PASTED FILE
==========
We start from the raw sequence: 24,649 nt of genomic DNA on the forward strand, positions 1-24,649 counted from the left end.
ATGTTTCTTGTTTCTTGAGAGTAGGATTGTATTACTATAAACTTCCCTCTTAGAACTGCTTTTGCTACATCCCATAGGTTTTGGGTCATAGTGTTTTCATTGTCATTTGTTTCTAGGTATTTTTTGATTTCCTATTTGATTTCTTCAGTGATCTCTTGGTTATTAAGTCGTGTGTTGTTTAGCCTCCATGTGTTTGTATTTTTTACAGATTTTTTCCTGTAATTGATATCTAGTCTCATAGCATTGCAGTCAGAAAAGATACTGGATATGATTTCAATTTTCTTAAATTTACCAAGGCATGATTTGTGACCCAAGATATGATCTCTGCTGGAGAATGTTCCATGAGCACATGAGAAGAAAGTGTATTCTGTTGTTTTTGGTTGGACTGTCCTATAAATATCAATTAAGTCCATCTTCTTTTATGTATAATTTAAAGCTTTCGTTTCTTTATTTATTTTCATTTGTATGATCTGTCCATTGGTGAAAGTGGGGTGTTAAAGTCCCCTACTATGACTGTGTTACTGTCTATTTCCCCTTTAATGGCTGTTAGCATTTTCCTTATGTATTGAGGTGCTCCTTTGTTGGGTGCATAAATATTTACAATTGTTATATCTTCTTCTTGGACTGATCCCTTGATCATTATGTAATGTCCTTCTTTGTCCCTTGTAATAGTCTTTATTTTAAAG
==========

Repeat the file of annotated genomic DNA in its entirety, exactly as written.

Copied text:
We start from the raw sequence: 24,649 nt of genomic DNA on the forward strand, positions 1-24,649 counted from the left end.
ATGTTTCTTGTTTCTTGAGAGTAGGATTGTATTACTATAAACTTCCCTCTTAGAACTGCTTTTGCTACATCCCATAGGTTTTGGGTCATAGTGTTTTCATTGTCATTTGTTTCTAGGTATTTTTTGATTTCCTATTTGATTTCTTCAGTGATCTCTTGGTTATTAAGTCGTGTGTTGTTTAGCCTCCATGTGTTTGTATTTTTTACAGATTTTTTCCTGTAATTGATATCTAGTCTCATAGCATTGCAGTCAGAAAAGATACTGGATATGATTTCAATTTTCTTAAATTTACCAAGGCATGATTTGTGACCCAAGATATGATCTCTGCTGGAGAATGTTCCATGAGCACATGAGAAGAAAGTGTATTCTGTTGTTTTTGGTTGGACTGTCCTATAAATATCAATTAAGTCCATCTTCTTTTATGTATAATTTAAAGCTTTCGTTTCTTTATTTATTTTCATTTGTATGATCTGTCCATTGGTGAAAGTGGGGTGTTAAAGTCCCCTACTATGACTGTGTTACTGTCTATTTCCCCTTTAATGGCTGTTAGCATTTTCCTTATGTATTGAGGTGCTCCTTTGTTGGGTGCATAAATATTTACAATTGTTATATCTTCTTCTTGGACTGATCCCTTGATCATTATGTAATGTCCTTCTTTGTCCCTTGTAATAGTCTTTATTTTAAAG